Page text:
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Where Does Your Necklace Come From?

With new digital ‘passports’ that disclose where its products were crafted, Monica Vinader is ahead of the pack in a jewellery sector under pressure to prove its gems aren’t linked to human rights abuses and environmental degradation.
A series of three photos show different stages of an earring's production and development. The first shows two hands sketching the initial design for gold hoops. The second is in a workshop, where a gold hoop is being melted for shape, and in the final image a white-gloved hand holds the finished hoop as it is polished.
Jeweller Monica Vinader is launching product passports that will let consumers see where products were crafted at each step along the chain. (Monica Vinader)

Key insights

  • This week, British jewellery brand Monica Vinader will start to disclose exactly where a selection of 50 products were crafted at each step along the supply chain.
  • It’s a level of transparency that remains rare in the industry, where suppliers are guarded like trade secrets and tracing raw materials to the mine is notoriously difficult.
  • The first set of products are made of precious metals and come from one producer. Adding gems and expanding the suppliers in the programme is an ongoing and complex challenge.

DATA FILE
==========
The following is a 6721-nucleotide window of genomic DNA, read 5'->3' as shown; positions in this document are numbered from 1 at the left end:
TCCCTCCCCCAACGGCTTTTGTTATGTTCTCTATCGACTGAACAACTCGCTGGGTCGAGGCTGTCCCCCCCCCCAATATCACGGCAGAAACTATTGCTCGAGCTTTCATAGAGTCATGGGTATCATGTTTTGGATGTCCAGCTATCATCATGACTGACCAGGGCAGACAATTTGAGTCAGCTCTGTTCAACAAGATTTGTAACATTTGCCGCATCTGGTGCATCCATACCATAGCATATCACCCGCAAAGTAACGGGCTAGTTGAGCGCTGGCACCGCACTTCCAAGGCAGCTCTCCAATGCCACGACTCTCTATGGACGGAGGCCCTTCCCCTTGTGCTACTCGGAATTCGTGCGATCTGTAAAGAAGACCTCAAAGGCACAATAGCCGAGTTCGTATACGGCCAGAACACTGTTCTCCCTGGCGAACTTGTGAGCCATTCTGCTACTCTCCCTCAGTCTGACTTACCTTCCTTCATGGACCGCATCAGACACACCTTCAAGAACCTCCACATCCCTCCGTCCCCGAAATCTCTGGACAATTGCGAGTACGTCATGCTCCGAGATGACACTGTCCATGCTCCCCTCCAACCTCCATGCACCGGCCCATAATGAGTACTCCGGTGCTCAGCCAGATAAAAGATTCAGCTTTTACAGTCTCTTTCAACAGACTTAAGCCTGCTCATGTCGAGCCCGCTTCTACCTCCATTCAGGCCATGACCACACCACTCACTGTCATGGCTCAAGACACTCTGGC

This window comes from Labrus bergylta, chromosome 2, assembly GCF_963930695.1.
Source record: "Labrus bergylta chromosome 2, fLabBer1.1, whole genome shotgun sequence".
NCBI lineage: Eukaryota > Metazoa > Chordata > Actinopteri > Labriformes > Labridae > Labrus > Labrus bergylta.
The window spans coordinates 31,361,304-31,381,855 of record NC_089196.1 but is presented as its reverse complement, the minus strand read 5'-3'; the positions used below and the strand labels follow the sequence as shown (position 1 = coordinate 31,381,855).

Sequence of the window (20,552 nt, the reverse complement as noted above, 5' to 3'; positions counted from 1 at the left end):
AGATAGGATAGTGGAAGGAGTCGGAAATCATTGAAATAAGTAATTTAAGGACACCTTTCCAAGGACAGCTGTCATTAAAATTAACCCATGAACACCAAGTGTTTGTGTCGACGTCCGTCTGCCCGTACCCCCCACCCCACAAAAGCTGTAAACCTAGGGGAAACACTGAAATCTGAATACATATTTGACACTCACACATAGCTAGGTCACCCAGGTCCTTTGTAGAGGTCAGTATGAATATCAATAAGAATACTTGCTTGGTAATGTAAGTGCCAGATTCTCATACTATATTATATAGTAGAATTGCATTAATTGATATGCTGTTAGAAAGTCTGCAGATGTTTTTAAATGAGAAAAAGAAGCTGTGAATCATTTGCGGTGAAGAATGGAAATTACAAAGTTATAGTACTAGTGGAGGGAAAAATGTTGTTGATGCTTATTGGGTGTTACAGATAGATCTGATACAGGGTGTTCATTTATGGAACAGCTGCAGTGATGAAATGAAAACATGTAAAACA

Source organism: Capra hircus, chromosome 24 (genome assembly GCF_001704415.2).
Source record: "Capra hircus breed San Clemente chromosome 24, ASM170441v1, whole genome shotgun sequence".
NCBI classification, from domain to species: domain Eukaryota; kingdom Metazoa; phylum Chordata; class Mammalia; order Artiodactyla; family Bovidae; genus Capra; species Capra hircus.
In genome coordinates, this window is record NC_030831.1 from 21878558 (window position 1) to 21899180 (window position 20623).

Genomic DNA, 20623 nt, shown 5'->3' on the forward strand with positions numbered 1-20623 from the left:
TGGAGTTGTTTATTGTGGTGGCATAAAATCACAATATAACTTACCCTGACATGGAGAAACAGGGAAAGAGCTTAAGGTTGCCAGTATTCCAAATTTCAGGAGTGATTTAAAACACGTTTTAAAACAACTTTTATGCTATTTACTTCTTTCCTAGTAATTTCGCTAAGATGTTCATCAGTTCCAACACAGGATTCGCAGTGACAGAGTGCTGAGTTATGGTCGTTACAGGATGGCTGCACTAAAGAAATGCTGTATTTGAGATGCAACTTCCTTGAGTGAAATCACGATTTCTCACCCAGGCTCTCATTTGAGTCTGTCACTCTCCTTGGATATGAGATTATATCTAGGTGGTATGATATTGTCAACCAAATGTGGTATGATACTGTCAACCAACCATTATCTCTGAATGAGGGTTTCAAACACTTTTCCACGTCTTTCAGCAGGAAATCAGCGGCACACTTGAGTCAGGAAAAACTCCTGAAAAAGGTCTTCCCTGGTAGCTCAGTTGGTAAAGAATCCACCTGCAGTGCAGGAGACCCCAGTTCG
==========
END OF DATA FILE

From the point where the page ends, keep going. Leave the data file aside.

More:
“We’re sticking our neck out,” said jeweller Monica Vinader, describing her namesake brand’s plan to start disclosing all its suppliers.

This week, the British label known for its cord friendship bracelets, stackable rings and minimalistic chain necklaces is rolling out digital passports that will tell consumers exactly where the brand’s products were crafted at each step along the chain.

It’s a level of transparency that remains rare in the jewellery industry, where tracing products all the way back to the mine is notoriously difficult and companies still guard their suppliers like trade secrets despite growing pressure from consumers to prove glitzy gems aren’t linked to nasty human rights abuses and environmental degradation. Russia’s war with Ukraine has given the issue a sharper edge, with gold and diamonds from the country now the subject of sanctions.

Now, change is coming, but slowly. While blockchain-backed traceability initiatives like the one Monica Vinader is rolling out have been in development for years, with major brands touting the technology as a way to offer a tamper-proof digital record of a stone’s journey and efficiently communicate it to consumers, uptake remains limited, technological rollout nascent and disclosure narrow.